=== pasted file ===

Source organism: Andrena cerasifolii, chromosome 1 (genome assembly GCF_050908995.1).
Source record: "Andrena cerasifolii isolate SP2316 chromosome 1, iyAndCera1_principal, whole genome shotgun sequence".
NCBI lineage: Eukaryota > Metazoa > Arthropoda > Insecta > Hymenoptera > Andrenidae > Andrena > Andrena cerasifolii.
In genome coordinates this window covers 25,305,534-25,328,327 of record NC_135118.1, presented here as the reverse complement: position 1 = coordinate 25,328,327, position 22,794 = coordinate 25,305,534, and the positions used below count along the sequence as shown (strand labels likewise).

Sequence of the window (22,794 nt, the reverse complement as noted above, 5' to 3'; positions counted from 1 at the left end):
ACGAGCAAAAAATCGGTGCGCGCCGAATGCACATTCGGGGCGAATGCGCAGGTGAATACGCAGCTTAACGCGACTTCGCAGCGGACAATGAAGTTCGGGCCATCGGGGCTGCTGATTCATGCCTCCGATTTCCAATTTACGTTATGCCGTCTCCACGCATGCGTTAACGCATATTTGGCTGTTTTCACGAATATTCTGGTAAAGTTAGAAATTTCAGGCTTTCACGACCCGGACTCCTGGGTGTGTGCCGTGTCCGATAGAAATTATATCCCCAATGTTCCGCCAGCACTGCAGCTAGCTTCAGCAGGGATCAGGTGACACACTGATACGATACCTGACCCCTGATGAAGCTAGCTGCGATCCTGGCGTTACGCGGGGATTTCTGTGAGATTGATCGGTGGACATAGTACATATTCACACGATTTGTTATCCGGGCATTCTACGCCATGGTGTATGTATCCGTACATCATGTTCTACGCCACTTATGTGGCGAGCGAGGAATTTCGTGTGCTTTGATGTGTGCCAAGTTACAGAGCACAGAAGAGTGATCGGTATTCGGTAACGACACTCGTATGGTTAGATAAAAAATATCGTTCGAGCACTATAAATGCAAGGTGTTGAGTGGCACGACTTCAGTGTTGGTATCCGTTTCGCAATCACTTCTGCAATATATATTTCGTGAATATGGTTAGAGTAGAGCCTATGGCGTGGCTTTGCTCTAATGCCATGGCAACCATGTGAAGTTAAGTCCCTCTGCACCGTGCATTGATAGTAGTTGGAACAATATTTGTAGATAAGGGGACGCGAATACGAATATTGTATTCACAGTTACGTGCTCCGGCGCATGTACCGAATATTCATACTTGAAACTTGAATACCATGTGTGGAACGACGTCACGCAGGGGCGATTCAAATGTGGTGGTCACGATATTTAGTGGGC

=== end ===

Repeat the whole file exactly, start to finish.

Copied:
Source organism: Andrena cerasifolii, chromosome 1 (genome assembly GCF_050908995.1).
Source record: "Andrena cerasifolii isolate SP2316 chromosome 1, iyAndCera1_principal, whole genome shotgun sequence".
NCBI lineage: Eukaryota > Metazoa > Arthropoda > Insecta > Hymenoptera > Andrenidae > Andrena > Andrena cerasifolii.
In genome coordinates this window covers 25,305,534-25,328,327 of record NC_135118.1, presented here as the reverse complement: position 1 = coordinate 25,328,327, position 22,794 = coordinate 25,305,534, and the positions used below count along the sequence as shown (strand labels likewise).

Sequence of the window (22,794 nt, the reverse complement as noted above, 5' to 3'; positions counted from 1 at the left end):
ACGAGCAAAAAATCGGTGCGCGCCGAATGCACATTCGGGGCGAATGCGCAGGTGAATACGCAGCTTAACGCGACTTCGCAGCGGACAATGAAGTTCGGGCCATCGGGGCTGCTGATTCATGCCTCCGATTTCCAATTTACGTTATGCCGTCTCCACGCATGCGTTAACGCATATTTGGCTGTTTTCACGAATATTCTGGTAAAGTTAGAAATTTCAGGCTTTCACGACCCGGACTCCTGGGTGTGTGCCGTGTCCGATAGAAATTATATCCCCAATGTTCCGCCAGCACTGCAGCTAGCTTCAGCAGGGATCAGGTGACACACTGATACGATACCTGACCCCTGATGAAGCTAGCTGCGATCCTGGCGTTACGCGGGGATTTCTGTGAGATTGATCGGTGGACATAGTACATATTCACACGATTTGTTATCCGGGCATTCTACGCCATGGTGTATGTATCCGTACATCATGTTCTACGCCACTTATGTGGCGAGCGAGGAATTTCGTGTGCTTTGATGTGTGCCAAGTTACAGAGCACAGAAGAGTGATCGGTATTCGGTAACGACACTCGTATGGTTAGATAAAAAATATCGTTCGAGCACTATAAATGCAAGGTGTTGAGTGGCACGACTTCAGTGTTGGTATCCGTTTCGCAATCACTTCTGCAATATATATTTCGTGAATATGGTTAGAGTAGAGCCTATGGCGTGGCTTTGCTCTAATGCCATGGCAACCATGTGAAGTTAAGTCCCTCTGCACCGTGCATTGATAGTAGTTGGAACAATATTTGTAGATAAGGGGACGCGAATACGAATATTGTATTCACAGTTACGTGCTCCGGCGCATGTACCGAATATTCATACTTGAAACTTGAATACCATGTGTGGAACGACGTCACGCAGGGGCGATTCAAATGTGGTGGTCACGATATTTAGTGGGC